bq.. The official name of this storm is “Oval BA,” but “Red Jr.” might be better. It’s about half the size of the famous Great Red Spot and almost exactly the same color.
Oval BA first appeared in the year 2000 when three smaller spots collided and merged. Using Hubble and other telescopes, astronomers watched with great interest. A similar merger centuries ago may have created the original Great Red Spot, a storm twice as wide as our planet and at least 300 years old.
At first, Oval BA remained white—the same color as the storms that combined to create it. But in recent months, things began to change:
“The oval was white in November 2005, it slowly turned brown in December 2005, and red a few weeks ago,” reports Go. “Now it is the same color as the Great Red Spot!”
“Wow!” says Dr. Glenn Orton, an astronomer at JPL who specializes in studies of storms on Jupiter and other giant planets. “This is convincing. We’ve been monitoring Jupiter for years to see if Oval BA would turn red—and it finally seems to be happening.” (Red Jr? Orton prefers “the not-so-Great Red Spot.”)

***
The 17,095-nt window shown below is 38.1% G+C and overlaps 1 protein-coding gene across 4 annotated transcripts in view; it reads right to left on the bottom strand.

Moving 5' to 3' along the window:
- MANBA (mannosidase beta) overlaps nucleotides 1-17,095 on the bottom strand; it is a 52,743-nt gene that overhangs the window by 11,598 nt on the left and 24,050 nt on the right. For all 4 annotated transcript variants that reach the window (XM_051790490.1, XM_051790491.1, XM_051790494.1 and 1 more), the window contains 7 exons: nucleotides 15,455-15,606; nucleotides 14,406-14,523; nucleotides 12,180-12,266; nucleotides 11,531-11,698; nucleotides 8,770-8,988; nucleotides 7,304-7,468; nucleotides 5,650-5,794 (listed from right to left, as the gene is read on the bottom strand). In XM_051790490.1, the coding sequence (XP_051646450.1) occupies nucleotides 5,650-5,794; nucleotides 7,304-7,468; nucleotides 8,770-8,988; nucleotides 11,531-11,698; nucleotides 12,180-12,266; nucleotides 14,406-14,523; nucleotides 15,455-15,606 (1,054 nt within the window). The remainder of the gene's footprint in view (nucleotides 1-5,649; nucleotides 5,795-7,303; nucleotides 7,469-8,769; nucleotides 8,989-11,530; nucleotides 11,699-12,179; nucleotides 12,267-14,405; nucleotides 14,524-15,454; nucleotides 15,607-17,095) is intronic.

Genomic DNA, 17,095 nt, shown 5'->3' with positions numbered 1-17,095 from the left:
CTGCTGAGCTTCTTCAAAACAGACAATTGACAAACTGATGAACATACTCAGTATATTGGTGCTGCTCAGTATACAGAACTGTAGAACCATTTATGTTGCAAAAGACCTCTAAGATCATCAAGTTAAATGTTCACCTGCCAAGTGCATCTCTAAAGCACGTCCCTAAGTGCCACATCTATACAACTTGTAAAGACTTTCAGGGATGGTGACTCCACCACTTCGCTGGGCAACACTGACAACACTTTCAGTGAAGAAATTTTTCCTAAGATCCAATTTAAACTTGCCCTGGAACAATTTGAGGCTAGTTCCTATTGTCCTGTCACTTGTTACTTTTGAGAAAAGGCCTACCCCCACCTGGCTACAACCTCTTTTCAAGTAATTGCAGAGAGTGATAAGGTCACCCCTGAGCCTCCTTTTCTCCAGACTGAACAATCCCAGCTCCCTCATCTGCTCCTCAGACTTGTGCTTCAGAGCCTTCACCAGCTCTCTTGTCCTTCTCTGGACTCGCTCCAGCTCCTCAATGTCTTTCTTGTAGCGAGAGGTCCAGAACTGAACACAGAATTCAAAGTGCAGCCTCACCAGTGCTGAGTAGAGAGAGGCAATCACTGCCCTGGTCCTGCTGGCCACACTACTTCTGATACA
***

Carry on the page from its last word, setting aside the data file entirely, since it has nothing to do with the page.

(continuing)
Curiously, no one knows precisely why the Great Red Spot itself is red. A favorite idea is that the storm dredges material from deep beneath Jupiter’s cloudtops and lifts it to high altitudes where solar ultraviolet radiation–via some unknown chemical reaction—produces the familiar brick color.
“The Great Red Spot is the most powerful storm on Jupiter, indeed, in the whole solar system,” says Orton. The top of the storm rises 8 km above surrounding clouds. “It takes a powerful storm to lift material so high,” he adds.